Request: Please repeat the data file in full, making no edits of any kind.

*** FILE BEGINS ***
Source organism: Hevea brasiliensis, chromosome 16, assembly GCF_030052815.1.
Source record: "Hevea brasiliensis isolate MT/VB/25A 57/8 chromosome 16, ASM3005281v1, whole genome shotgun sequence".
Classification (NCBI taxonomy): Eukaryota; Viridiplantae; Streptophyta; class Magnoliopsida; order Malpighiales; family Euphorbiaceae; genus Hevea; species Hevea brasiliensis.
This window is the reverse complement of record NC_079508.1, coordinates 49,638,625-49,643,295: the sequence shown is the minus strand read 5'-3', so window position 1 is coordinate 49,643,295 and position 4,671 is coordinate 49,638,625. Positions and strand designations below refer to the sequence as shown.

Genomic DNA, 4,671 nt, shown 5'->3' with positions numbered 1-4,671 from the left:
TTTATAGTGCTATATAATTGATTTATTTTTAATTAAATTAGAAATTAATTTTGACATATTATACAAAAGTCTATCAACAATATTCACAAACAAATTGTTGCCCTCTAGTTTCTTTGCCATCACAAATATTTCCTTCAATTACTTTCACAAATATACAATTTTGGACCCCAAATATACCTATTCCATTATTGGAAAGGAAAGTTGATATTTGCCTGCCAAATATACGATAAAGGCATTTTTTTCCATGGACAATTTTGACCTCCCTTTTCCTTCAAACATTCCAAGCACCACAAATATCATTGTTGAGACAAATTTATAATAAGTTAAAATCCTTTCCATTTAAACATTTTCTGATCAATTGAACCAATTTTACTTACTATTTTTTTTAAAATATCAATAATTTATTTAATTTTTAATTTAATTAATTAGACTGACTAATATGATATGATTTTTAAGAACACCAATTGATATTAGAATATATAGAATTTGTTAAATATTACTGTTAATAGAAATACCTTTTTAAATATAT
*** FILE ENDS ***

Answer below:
Source organism: Hevea brasiliensis, chromosome 16, assembly GCF_030052815.1.
Source record: "Hevea brasiliensis isolate MT/VB/25A 57/8 chromosome 16, ASM3005281v1, whole genome shotgun sequence".
Classification (NCBI taxonomy): Eukaryota; Viridiplantae; Streptophyta; class Magnoliopsida; order Malpighiales; family Euphorbiaceae; genus Hevea; species Hevea brasiliensis.
This window is the reverse complement of record NC_079508.1, coordinates 49,638,625-49,643,295: the sequence shown is the minus strand read 5'-3', so window position 1 is coordinate 49,643,295 and position 4,671 is coordinate 49,638,625. Positions and strand designations below refer to the sequence as shown.

Genomic DNA, 4,671 nt, shown 5'->3' with positions numbered 1-4,671 from the left:
TTTATAGTGCTATATAATTGATTTATTTTTAATTAAATTAGAAATTAATTTTGACATATTATACAAAAGTCTATCAACAATATTCACAAACAAATTGTTGCCCTCTAGTTTCTTTGCCATCACAAATATTTCCTTCAATTACTTTCACAAATATACAATTTTGGACCCCAAATATACCTATTCCATTATTGGAAAGGAAAGTTGATATTTGCCTGCCAAATATACGATAAAGGCATTTTTTTCCATGGACAATTTTGACCTCCCTTTTCCTTCAAACATTCCAAGCACCACAAATATCATTGTTGAGACAAATTTATAATAAGTTAAAATCCTTTCCATTTAAACATTTTCTGATCAATTGAACCAATTTTACTTACTATTTTTTTTAAAATATCAATAATTTATTTAATTTTTAATTTAATTAATTAGACTGACTAATATGATATGATTTTTAAGAACACCAATTGATATTAGAATATATAGAATTTGTTAAATATTACTGTTAATAGAAATACCTTTTTAAATATAT